Okyeame Quophi, a media personality and o believes the Hiplife genre is not as extinct as some claim.
Speaking on 3Music TV’s Culture Daily, he argued that the music genre lost its appeal when arguments emerged over who invented it. According to Okyeame Quophi, the Azonto genre had a similar challenge; yet, because Afrobeat has not been claimed by anyone, it has enjoyed commercial success on a global scale. His comments follow the release of BBC’s Documentary HIPLIFE REWIND.
“In Reggie’s case, immediately that (I am the one that invented it, I am the creator) everyone said ok. If it’s for you then take it. So everyone stopped calling their music Hiplife because immediately you subscribe to Hiplife it looks like you are working for Reggie who is going to collect all the credit at the end of the day. Look at the argument on Azonto, whether it was Sarkodie who brought it. That also killed Azonto. But Azonto became a worldwide phenomenon and we with our argument of who owns what will kill it eventually. Now Afrobeats is big. Let’s ask ourselves who is arguing about who owns Afrobeats?"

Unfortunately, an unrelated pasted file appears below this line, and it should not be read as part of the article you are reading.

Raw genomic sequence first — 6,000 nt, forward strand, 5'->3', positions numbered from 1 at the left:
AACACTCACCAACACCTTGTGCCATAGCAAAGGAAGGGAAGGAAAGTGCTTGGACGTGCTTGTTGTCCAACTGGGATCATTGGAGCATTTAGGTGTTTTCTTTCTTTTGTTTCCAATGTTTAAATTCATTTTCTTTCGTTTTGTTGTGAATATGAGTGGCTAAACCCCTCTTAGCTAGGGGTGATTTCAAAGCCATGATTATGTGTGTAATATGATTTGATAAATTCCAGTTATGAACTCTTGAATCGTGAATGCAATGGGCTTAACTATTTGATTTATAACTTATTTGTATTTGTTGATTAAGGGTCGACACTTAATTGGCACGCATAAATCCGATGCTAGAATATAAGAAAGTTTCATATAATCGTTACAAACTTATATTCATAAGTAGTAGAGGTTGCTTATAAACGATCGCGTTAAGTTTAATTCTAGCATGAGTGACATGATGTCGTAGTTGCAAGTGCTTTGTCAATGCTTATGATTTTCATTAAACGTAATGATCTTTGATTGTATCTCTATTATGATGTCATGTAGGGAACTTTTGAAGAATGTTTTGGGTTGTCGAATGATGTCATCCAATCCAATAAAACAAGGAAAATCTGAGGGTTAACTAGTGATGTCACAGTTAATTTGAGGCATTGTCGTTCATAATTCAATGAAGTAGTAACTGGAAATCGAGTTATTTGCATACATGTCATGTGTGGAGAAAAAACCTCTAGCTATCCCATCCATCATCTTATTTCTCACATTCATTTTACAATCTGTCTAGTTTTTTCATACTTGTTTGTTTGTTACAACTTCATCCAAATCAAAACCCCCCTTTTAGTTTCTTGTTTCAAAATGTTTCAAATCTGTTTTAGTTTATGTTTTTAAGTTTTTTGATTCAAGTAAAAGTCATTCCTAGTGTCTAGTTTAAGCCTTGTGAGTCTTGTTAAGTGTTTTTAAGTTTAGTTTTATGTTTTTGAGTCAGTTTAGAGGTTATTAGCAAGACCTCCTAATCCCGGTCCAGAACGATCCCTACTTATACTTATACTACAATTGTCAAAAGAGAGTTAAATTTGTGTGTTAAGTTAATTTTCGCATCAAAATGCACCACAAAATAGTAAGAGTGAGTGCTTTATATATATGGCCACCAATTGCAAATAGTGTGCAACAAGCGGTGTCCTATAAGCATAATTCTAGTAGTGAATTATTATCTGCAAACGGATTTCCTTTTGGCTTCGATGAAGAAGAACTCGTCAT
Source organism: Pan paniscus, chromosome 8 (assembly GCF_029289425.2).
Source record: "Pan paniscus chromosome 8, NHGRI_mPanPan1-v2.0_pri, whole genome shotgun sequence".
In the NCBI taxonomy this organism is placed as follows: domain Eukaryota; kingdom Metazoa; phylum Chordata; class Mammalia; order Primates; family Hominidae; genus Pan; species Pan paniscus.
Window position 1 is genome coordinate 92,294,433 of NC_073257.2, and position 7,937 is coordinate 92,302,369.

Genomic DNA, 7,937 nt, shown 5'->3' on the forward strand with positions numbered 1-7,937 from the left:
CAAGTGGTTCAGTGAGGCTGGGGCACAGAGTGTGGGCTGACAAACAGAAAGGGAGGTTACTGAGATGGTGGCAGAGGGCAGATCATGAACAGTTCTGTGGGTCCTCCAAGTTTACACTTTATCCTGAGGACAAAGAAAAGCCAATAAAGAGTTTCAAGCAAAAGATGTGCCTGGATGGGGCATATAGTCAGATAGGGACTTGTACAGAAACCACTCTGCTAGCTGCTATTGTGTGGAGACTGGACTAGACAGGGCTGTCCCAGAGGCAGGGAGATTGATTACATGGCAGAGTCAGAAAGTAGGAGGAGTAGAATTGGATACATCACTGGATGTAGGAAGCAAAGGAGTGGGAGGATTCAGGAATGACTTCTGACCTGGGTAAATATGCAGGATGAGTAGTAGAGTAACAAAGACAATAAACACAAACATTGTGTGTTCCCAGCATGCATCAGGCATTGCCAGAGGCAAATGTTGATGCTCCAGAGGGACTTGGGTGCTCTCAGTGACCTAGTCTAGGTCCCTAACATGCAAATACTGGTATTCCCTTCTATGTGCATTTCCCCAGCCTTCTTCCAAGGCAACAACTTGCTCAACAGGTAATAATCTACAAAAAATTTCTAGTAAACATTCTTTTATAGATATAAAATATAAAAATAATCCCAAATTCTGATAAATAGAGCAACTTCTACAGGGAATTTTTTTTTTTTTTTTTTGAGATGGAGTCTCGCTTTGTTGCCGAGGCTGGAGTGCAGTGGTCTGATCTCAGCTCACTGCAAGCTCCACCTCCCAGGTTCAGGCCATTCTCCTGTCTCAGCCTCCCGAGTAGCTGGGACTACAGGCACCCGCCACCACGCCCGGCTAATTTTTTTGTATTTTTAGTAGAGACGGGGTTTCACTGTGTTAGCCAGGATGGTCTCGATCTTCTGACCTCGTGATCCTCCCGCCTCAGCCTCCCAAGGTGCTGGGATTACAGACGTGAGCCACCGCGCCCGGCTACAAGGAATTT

Okyeame Quophi adds that the success of Hiplife was the result of the toil of other music industry players and not just the effort of one person.
“You brought it but we made it a hit. Reggie Rockstone alone couldn’t have done it. Reggie Rockstone brought it but it took everybody that produced, put in their money, their talents and everything in there to make Hiplife what it became. Until somebody wanted so much to take all the credit and everybody is like ok if that is the case then I’m not doing it anymore.”
BBC’s Documentary HIPLIFE REWIND examines the history of Ghana's enduring musical genre through the personal narratives of significant performers and creators in the profession.
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